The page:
On our second trip over the Atlantic we visited the wonderful island of Nantucket, where our earlier ancestors, Delanos and Akins from some of the first voyages over from England, and later Quaker whaling sea captains with names like Spooner Babcock and William Claghorn, had lived or worked.  Inspired by this family history Joan had come up with an idea to write her own version of Moby Dick, for her third book of the Wolves Chronicles – Nightbirds on Nantucket. Here, her intrepid English cockney heroine Dido Twite wakes up on a whaling ship which is in hot pursuit of a pink whale, and is landed on this mysterious American shore where not only the language but the customs are strange – within minutes poor Dido is scrubbed with a bath brick, dosed with senna and sassafras and buttoned into brown calico… Interestingly this story inspired by her family’s American history was almost more successful back in England where these New England customs had long since died out!

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And so the multicultural range and richness of language in Joan Aiken’s writing, especially in the wild and wonderful vocabulary of her heroine Dido Twite, is something that has come to endear her to readers, whether English or American, and only helped to confirm her own experience of childhood reading – that mystery and inscrutability in a children’s book can be a very attractive quality when enlivened by an exciting story, and lead to wonderful discoveries in later years when you finally understand what was really going on in these strange and foreign words and worlds.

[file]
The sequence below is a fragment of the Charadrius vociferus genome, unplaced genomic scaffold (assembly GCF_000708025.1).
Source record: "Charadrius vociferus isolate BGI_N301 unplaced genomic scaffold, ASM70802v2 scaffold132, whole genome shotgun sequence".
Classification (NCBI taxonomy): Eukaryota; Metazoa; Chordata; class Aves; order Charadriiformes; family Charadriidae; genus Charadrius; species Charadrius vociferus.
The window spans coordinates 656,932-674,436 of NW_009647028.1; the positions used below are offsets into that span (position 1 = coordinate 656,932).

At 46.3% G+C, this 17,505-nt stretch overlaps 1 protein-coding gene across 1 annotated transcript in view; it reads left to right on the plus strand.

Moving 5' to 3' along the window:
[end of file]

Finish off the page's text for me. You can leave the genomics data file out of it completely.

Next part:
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Brewster Ladies' Library

In The Brewster Ladies’ Library on Cape Cod ( shown here with a beautiful porch or two!) I first read one of my own childhood treasures –The Littlest House  by Elizabeth Coatsworth, about a New England childhood, illustrated, in the picture at the top by Marguerite Davis.

Elizabeth was married to the writer Henry Beston a New England Transcendentalist and poet,  in the tradition of Emerson, Thoreau and Alcott, and later, my grandfather Conrad Aiken.

Conrad Aiken’s house in Mermaid Street, Rye,  known as Jeake’s House,  was Joan Aiken’s birthplace and setting of many of her stories.

It can be seen here illustrated in this map by his third wife Mary.

Mary's Map tiff copy

See more about Joan’s birthplace here, the old seaport of Rye, which itself rather resembles a small New England town

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Read Conrad Aiken’s ‘poetic parody’ of the Aiken Pilgrim Ancestry

 In this previous post